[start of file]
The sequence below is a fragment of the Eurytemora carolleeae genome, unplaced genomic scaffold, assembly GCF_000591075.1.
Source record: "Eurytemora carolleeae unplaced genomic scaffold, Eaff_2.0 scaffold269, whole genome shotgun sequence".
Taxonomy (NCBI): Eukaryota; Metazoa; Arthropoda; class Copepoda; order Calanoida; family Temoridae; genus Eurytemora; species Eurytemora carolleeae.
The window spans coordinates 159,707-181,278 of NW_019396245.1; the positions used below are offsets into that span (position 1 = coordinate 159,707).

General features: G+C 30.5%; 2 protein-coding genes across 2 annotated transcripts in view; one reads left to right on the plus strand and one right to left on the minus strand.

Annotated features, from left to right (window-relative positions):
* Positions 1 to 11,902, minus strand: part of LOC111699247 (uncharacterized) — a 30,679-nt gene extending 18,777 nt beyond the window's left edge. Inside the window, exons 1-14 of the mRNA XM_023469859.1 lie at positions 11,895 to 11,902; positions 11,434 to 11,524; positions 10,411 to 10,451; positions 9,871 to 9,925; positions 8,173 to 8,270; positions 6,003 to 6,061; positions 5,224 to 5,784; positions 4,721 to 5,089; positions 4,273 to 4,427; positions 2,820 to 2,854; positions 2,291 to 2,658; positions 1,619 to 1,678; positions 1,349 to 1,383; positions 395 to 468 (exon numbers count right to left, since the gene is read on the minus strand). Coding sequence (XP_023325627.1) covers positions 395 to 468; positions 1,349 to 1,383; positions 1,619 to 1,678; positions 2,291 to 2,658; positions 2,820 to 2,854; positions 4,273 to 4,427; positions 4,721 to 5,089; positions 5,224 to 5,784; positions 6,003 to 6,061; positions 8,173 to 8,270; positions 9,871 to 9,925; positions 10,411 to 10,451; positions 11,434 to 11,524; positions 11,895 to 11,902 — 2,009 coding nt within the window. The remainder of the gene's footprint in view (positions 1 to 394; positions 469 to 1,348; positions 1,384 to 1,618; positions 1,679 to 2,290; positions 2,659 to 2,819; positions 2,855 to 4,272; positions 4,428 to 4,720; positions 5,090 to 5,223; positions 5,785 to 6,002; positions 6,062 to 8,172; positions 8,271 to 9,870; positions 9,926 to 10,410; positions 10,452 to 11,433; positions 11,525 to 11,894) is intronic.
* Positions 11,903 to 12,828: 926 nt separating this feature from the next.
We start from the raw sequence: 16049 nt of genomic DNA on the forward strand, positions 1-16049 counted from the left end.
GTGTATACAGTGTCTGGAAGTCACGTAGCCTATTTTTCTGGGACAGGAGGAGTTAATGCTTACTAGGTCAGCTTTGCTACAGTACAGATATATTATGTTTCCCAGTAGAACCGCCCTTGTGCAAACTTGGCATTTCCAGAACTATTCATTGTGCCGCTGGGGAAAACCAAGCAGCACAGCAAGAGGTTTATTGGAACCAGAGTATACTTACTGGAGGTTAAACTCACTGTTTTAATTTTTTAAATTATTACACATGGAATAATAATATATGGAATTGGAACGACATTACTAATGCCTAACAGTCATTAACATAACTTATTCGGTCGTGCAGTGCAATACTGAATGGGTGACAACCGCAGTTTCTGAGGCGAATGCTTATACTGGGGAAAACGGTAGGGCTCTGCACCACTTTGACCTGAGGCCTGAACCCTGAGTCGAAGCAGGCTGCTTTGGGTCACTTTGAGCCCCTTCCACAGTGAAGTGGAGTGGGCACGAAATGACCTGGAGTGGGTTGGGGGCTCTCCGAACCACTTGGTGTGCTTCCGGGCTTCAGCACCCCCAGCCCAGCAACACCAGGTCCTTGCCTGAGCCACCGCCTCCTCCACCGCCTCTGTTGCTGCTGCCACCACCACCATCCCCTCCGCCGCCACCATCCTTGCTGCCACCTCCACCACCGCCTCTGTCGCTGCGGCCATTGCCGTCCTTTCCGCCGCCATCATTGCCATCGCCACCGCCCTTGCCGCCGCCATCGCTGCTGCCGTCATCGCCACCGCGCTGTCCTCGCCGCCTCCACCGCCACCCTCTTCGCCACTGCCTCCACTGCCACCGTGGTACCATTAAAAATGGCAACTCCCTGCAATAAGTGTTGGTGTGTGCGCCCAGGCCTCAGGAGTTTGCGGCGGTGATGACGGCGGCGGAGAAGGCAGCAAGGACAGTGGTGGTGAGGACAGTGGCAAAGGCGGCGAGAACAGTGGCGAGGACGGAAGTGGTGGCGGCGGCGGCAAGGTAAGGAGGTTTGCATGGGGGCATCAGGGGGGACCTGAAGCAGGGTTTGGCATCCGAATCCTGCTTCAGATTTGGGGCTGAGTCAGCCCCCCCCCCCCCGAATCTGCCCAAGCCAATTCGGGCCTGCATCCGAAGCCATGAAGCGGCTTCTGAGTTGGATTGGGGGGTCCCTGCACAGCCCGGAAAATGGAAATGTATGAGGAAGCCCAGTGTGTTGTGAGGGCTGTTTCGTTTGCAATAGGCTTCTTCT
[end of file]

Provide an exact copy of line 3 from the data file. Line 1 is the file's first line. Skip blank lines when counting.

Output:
Taxonomy (NCBI): Eukaryota; Metazoa; Arthropoda; class Copepoda; order Calanoida; family Temoridae; genus Eurytemora; species Eurytemora carolleeae.